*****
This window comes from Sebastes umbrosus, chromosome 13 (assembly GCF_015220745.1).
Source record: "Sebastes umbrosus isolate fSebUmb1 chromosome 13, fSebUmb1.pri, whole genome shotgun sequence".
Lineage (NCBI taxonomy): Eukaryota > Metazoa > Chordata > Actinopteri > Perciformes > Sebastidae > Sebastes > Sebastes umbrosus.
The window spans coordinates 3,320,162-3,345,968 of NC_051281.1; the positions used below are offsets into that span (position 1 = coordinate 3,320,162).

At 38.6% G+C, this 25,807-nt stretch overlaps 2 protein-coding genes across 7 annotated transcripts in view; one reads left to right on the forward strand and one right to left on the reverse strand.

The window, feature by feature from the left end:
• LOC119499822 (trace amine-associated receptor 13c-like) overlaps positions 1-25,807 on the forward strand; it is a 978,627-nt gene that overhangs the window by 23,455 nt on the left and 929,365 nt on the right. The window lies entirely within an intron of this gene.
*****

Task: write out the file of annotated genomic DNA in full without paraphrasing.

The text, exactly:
This window comes from Sebastes umbrosus, chromosome 13 (assembly GCF_015220745.1).
Source record: "Sebastes umbrosus isolate fSebUmb1 chromosome 13, fSebUmb1.pri, whole genome shotgun sequence".
Lineage (NCBI taxonomy): Eukaryota > Metazoa > Chordata > Actinopteri > Perciformes > Sebastidae > Sebastes > Sebastes umbrosus.
The window spans coordinates 3,320,162-3,345,968 of NC_051281.1; the positions used below are offsets into that span (position 1 = coordinate 3,320,162).

At 38.6% G+C, this 25,807-nt stretch overlaps 2 protein-coding genes across 7 annotated transcripts in view; one reads left to right on the forward strand and one right to left on the reverse strand.

The window, feature by feature from the left end:
• LOC119499822 (trace amine-associated receptor 13c-like) overlaps positions 1-25,807 on the forward strand; it is a 978,627-nt gene that overhangs the window by 23,455 nt on the left and 929,365 nt on the right. The window lies entirely within an intron of this gene.